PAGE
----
Bristol trials smoke-free zones in two public squares
Two city squares in Bristol have become Britain's first major public outdoor spaces to go smoke-free after a voluntary pilot launched.
The initiative came into effect in Millennium Square and Anchor Square on Bristol's Harbourside.
Smokefree South West, which initiated the voluntary pilot, expects the scheme to police itself.
Simon Clark, director of the smokers' group Forest, criticised the scheme as an example of "creeping prohibition".
Smokefree South West director Fiona Andrews said it was an "exciting" time and hoped the project would create a lasting legacy.
"We hope it will have a lasting impact not only on Millennium Square and Anchor Square, but on the wider region," she said.
"These city centre squares are often full of children playing and this pilot will provide a smoke-free environment for kids and their families to enjoy."
The smoke-free zone will be promoted with signs that thank people for keeping Bristol smoke-free, healthy and clean.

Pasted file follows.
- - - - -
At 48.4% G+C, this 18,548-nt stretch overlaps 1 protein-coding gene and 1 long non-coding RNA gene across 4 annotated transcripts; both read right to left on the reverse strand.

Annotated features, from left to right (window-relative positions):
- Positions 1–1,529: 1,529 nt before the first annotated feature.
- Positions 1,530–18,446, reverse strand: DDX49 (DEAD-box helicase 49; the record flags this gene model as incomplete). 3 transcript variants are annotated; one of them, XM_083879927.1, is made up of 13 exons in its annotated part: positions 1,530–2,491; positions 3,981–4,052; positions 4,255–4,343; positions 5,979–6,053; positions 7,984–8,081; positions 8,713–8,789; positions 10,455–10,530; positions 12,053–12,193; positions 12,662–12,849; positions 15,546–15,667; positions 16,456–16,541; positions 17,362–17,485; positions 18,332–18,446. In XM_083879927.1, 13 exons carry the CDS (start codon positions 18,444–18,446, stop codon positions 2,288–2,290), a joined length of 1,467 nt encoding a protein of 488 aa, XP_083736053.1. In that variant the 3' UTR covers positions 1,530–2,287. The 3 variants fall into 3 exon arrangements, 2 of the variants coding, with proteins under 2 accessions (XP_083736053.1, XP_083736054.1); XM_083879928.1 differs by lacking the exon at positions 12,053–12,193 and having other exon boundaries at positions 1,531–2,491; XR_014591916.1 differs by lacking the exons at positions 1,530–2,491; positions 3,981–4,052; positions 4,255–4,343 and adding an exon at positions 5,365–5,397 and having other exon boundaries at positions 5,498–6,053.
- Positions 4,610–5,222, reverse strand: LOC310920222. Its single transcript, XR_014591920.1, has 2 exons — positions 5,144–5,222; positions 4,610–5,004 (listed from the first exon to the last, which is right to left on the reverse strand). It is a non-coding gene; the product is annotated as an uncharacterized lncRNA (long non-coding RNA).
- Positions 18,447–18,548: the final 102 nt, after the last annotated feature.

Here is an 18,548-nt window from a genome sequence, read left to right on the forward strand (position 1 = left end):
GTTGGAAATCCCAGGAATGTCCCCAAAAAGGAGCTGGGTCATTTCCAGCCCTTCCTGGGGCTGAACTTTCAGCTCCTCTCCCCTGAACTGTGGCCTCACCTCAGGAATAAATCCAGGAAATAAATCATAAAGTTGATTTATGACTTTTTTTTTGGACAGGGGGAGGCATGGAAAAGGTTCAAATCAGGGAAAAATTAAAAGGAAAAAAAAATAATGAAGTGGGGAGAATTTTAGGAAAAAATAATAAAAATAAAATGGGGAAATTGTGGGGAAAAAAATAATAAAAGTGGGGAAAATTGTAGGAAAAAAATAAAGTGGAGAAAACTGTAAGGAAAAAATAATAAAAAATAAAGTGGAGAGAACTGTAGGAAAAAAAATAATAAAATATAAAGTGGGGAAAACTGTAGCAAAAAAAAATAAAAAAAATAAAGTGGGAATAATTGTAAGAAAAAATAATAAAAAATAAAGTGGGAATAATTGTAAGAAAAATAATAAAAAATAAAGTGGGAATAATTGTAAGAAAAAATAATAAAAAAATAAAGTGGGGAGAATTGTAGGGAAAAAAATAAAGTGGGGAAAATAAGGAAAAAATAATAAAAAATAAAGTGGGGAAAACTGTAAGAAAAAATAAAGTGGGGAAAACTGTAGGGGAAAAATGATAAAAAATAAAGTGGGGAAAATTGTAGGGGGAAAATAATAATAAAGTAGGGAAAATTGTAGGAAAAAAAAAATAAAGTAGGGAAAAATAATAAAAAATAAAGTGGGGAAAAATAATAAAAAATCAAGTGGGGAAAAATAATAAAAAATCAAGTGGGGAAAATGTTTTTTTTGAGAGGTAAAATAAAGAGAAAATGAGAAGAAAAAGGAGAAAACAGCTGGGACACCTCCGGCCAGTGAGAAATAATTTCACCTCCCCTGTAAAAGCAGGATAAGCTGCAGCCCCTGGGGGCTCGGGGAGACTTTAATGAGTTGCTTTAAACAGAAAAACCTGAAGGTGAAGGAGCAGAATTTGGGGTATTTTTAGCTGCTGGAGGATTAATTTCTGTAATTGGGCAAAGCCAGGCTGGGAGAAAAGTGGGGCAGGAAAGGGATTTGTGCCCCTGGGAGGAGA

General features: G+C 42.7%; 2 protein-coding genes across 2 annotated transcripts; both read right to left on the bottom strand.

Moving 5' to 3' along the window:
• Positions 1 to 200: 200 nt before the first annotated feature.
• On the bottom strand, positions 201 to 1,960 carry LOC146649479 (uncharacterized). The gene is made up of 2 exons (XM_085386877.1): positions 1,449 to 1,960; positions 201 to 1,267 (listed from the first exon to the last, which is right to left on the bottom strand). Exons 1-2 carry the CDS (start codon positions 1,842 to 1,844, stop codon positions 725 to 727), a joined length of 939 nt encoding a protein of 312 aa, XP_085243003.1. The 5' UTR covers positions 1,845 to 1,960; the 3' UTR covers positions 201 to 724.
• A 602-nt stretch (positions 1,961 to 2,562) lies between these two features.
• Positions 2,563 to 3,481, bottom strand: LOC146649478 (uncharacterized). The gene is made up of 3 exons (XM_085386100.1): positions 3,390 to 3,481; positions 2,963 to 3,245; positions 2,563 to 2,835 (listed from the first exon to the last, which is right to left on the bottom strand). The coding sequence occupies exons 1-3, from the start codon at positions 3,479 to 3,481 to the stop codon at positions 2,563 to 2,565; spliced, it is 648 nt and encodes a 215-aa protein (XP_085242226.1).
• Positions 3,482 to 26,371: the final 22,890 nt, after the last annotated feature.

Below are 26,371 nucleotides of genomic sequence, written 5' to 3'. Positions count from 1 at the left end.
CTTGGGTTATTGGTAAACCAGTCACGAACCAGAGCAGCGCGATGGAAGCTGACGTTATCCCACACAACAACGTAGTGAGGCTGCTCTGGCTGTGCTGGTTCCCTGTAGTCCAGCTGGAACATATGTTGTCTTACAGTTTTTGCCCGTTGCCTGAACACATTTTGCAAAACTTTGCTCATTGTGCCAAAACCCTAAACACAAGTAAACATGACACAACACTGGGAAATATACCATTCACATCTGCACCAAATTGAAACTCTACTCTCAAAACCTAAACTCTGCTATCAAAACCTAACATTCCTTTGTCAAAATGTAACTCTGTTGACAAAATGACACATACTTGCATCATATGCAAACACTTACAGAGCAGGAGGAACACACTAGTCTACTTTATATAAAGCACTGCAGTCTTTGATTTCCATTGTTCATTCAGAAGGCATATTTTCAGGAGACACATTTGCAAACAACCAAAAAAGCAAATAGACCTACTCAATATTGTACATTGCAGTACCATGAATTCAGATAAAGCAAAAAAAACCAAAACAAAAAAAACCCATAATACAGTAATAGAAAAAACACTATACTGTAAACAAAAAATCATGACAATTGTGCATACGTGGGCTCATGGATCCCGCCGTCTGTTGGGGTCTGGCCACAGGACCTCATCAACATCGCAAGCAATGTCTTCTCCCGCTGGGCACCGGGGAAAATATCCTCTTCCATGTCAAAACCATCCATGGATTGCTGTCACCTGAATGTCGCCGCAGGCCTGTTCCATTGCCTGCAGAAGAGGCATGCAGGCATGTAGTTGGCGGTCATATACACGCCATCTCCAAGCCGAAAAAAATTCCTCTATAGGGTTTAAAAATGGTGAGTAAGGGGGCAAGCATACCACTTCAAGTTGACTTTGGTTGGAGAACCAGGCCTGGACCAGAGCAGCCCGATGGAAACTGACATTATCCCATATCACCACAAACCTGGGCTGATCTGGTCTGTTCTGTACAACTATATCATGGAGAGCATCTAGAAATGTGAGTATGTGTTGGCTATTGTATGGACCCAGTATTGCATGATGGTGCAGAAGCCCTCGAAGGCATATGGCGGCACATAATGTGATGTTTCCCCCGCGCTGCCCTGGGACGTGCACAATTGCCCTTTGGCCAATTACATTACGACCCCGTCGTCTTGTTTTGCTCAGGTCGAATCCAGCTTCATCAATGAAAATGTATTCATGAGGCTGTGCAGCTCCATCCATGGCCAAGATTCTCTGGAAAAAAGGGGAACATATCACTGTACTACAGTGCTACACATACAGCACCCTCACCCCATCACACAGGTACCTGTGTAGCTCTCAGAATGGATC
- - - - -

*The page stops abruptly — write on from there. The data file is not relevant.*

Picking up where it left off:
But Mr Clark said: "Extending public smoking bans to outdoor areas is illiberal and unwarranted.
"Smoking in the open-air harms no-one apart, perhaps, from the consumer and that's their choice.
"Tobacco is a legal product. Smokers contribute £10bn a year in tobacco taxation alone. They must be allowed to light up somewhere without harassment."
Last year a report by former health minister Lord Darzi suggested UK cities should ban smoking in public spaces and parks.
Cities including New York, Toronto and Hong Kong have already banned smoking in key outdoor locations, but Bristol is the UK's first to pilot smoke-free zones.